5. #140
    Armchair Worrier Senior Contributor bolo121's Avatar
    Join Date
    19 Dec 07
    Location
    india
    Posts
    2,088
    I tend to agree with Mr Freeman.
    American diplomatic performance up to now does not convince anyone of their salvaging something from this mess.
    At the very least the US urgently needs to wash its hands of Israel and reach some sort of deal with Iran.
    For Gallifrey! For Victory! For the end of time itself!!

  6. #141
    Turbanator Senior Contributor Double Edge's Avatar
    Join Date
    11 Sep 10
    Location
    Bangalore
    Posts
    10,054
    The part that troubles me about that speech is he advocates leaving the middle east to its own devices. This is carte blanche for local bullies of the region, a part that is very important and cannot be allowed to be a staging ground for local power games. You could retort and say that's what happens anyway but that is with the US engaged in the region. To pull out is to increase uncertainty in the region.

    I've sensed over the years that the americans just want to leave that damn hell hole alone.

    This brings me to a key point of policy difficulty. We've repeatedly told people in the Middle East that they must either be with us or against us. They remain annoyingly unreliable in this regard. (Laughter.)

    Iran's ayatollahs are against us in Syria, Lebanon and Bahrain, but with us in Afghanistan and Iraq.

    The Assad regime and Hezbollah oppose us in Syria and Lebanon, but are on our side in Iraq.

    The Salafi jihadis are with us in Syria, but against us in Iraq and elsewhere.

    Israel's government is with us on Iran, but against us in blocking Palestinian self-determination and favoring it for the Kurds.

    Saudi Arabia is with us on Iran and Syria, but against us in Iraq. It was for us and then against us before it was again for us in Egypt. (Laughter.) It is against the jihadistan in the fertile crescent, but nobody can figure out what its stand is on Salafi jihadis elsewhere.

    How can you have a coherent policy in the Middle East when the people there are so damnedly inconsistent? I think the answer is that outsiders can't manage the Middle East and shouldn't try.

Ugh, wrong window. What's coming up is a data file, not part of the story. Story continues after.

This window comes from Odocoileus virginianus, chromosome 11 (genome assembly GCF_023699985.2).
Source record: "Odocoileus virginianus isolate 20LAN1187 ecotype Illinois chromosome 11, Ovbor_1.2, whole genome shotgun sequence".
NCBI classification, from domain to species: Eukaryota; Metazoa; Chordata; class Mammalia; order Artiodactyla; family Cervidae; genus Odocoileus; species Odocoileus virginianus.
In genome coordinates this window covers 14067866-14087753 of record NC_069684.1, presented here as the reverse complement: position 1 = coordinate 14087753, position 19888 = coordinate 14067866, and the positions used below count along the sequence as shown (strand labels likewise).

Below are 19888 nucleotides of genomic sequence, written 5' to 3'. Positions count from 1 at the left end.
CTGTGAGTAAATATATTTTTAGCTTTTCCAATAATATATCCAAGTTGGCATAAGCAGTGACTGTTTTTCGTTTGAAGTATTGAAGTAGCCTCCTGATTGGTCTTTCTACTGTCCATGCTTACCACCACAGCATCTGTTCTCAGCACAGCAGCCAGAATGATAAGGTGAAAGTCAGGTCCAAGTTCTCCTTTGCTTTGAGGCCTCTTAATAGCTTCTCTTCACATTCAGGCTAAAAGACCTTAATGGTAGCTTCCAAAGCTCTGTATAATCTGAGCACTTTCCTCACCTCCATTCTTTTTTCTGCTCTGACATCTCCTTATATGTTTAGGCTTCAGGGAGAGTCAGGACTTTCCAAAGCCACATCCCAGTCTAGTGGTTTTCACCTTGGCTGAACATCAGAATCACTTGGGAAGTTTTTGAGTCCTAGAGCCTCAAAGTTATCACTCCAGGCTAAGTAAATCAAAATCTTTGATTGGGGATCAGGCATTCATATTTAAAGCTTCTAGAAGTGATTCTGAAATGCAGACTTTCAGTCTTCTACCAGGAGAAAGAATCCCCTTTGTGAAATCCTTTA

Last edited by Double Edge; 10 Aug 14, at 17:26.

  7. #142
    Armchair Worrier Senior Contributor bolo121's Avatar
    Join Date
    19 Dec 07
    Location
    india
    Posts
    2,088
    Quote Originally Posted by Double Edge View Post
    The part that troubles me about that speech is he advocates leaving the middle east to its own devices. This is carte blanche for local bullies of the region, a part that is very important and cannot be allowed to be a staging ground for local power games. You could retort and say that's what happens anyway but that is with the US engaged in the region. To pull out is to increase uncertainty in the region.

    I've sensed over the years that the americans just want to leave that damn hell hole alone.
    I believe that from an American point of view, this would be the right thing to do.
    Intervention did not work and backfired spectacularly.
    America as he noted is very good at smashing things but not so good at finesse and diplomacy.
    So all they need to do i make it clear, these are America's interests. Leave them alone and we don't care what you do.
    If anyone crosses them, park a couple of carriers offshore and mow the lawn.
    For Gallifrey! For Victory! For the end of time itself!!

  8. #143
    Patron sail4evr's Avatar
    Join Date
    03 Jul 14
    Location
    Caribbean
    Posts